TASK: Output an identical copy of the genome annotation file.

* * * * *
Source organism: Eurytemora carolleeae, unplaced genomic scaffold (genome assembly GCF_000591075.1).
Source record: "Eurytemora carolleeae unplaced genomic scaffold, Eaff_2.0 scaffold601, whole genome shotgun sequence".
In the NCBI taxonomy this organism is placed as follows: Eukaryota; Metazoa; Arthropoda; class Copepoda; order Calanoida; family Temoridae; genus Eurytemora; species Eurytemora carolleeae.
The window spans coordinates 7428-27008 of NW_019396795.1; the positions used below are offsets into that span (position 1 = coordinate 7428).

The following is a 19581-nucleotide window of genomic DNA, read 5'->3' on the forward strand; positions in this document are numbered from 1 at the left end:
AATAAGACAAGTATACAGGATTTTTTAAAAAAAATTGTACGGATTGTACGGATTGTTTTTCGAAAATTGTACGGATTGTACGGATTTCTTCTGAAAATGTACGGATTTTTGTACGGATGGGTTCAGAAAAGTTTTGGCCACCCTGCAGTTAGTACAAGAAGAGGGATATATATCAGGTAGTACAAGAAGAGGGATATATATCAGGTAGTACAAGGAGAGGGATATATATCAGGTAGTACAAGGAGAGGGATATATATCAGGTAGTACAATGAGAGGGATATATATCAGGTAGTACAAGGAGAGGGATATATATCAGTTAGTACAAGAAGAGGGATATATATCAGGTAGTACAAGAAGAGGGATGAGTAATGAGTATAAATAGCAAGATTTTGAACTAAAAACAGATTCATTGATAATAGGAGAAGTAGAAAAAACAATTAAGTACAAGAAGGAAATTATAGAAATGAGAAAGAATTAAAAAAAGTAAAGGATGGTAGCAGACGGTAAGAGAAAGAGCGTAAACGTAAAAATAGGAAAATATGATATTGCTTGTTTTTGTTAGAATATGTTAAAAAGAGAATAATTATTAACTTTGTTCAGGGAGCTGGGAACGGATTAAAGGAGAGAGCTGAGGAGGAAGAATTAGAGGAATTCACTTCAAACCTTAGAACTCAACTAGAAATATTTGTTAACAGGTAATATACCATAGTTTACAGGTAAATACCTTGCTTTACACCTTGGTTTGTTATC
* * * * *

Source organism: Eurytemora carolleeae, unplaced genomic scaffold (genome assembly GCF_000591075.1).
Source record: "Eurytemora carolleeae unplaced genomic scaffold, Eaff_2.0 scaffold601, whole genome shotgun sequence".
In the NCBI taxonomy this organism is placed as follows: Eukaryota; Metazoa; Arthropoda; class Copepoda; order Calanoida; family Temoridae; genus Eurytemora; species Eurytemora carolleeae.
The window spans coordinates 7428-27008 of NW_019396795.1; the positions used below are offsets into that span (position 1 = coordinate 7428).

The following is a 19581-nucleotide window of genomic DNA, read 5'->3' on the forward strand; positions in this document are numbered from 1 at the left end:
AATAAGACAAGTATACAGGATTTTTTAAAAAAAATTGTACGGATTGTACGGATTGTTTTTCGAAAATTGTACGGATTGTACGGATTTCTTCTGAAAATGTACGGATTTTTGTACGGATGGGTTCAGAAAAGTTTTGGCCACCCTGCAGTTAGTACAAGAAGAGGGATATATATCAGGTAGTACAAGAAGAGGGATATATATCAGGTAGTACAAGGAGAGGGATATATATCAGGTAGTACAAGGAGAGGGATATATATCAGGTAGTACAATGAGAGGGATATATATCAGGTAGTACAAGGAGAGGGATATATATCAGTTAGTACAAGAAGAGGGATATATATCAGGTAGTACAAGAAGAGGGATGAGTAATGAGTATAAATAGCAAGATTTTGAACTAAAAACAGATTCATTGATAATAGGAGAAGTAGAAAAAACAATTAAGTACAAGAAGGAAATTATAGAAATGAGAAAGAATTAAAAAAAGTAAAGGATGGTAGCAGACGGTAAGAGAAAGAGCGTAAACGTAAAAATAGGAAAATATGATATTGCTTGTTTTTGTTAGAATATGTTAAAAAGAGAATAATTATTAACTTTGTTCAGGGAGCTGGGAACGGATTAAAGGAGAGAGCTGAGGAGGAAGAATTAGAGGAATTCACTTCAAACCTTAGAACTCAACTAGAAATATTTGTTAACAGGTAATATACCATAGTTTACAGGTAAATACCTTGCTTTACACCTTGGTTTGTTATC